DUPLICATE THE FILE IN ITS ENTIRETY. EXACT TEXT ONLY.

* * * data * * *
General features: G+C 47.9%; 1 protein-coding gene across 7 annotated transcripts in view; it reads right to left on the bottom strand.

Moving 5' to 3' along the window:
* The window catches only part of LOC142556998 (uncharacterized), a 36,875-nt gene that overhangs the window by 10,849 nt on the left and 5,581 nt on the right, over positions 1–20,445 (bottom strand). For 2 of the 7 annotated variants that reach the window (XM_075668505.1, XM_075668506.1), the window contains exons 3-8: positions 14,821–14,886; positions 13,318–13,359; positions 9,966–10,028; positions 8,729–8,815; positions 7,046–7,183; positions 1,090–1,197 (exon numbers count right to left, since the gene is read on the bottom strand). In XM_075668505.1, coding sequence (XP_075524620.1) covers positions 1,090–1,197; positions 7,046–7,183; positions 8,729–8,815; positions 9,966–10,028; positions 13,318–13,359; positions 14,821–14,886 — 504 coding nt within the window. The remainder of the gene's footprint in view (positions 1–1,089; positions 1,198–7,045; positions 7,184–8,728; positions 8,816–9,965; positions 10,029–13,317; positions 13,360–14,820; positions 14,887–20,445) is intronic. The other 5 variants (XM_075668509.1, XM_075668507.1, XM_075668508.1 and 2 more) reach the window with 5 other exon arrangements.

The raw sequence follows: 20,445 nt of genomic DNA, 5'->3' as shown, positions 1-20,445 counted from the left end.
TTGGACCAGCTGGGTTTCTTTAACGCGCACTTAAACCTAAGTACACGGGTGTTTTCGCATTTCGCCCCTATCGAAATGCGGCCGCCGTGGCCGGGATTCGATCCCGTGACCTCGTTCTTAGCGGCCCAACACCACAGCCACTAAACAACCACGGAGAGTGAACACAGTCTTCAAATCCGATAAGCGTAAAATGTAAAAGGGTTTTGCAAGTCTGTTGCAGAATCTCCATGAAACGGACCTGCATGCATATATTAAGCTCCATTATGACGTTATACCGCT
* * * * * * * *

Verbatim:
General features: G+C 47.9%; 1 protein-coding gene across 7 annotated transcripts in view; it reads right to left on the bottom strand.

Moving 5' to 3' along the window:
* The window catches only part of LOC142556998 (uncharacterized), a 36,875-nt gene that overhangs the window by 10,849 nt on the left and 5,581 nt on the right, over positions 1–20,445 (bottom strand). For 2 of the 7 annotated variants that reach the window (XM_075668505.1, XM_075668506.1), the window contains exons 3-8: positions 14,821–14,886; positions 13,318–13,359; positions 9,966–10,028; positions 8,729–8,815; positions 7,046–7,183; positions 1,090–1,197 (exon numbers count right to left, since the gene is read on the bottom strand). In XM_075668505.1, coding sequence (XP_075524620.1) covers positions 1,090–1,197; positions 7,046–7,183; positions 8,729–8,815; positions 9,966–10,028; positions 13,318–13,359; positions 14,821–14,886 — 504 coding nt within the window. The remainder of the gene's footprint in view (positions 1–1,089; positions 1,198–7,045; positions 7,184–8,728; positions 8,816–9,965; positions 10,029–13,317; positions 13,360–14,820; positions 14,887–20,445) is intronic. The other 5 variants (XM_075668509.1, XM_075668507.1, XM_075668508.1 and 2 more) reach the window with 5 other exon arrangements.

The raw sequence follows: 20,445 nt of genomic DNA, 5'->3' as shown, positions 1-20,445 counted from the left end.
TTGGACCAGCTGGGTTTCTTTAACGCGCACTTAAACCTAAGTACACGGGTGTTTTCGCATTTCGCCCCTATCGAAATGCGGCCGCCGTGGCCGGGATTCGATCCCGTGACCTCGTTCTTAGCGGCCCAACACCACAGCCACTAAACAACCACGGAGAGTGAACACAGTCTTCAAATCCGATAAGCGTAAAATGTAAAAGGGTTTTGCAAGTCTGTTGCAGAATCTCCATGAAACGGACCTGCATGCATATATTAAGCTCCATTATGACGTTATACCGCT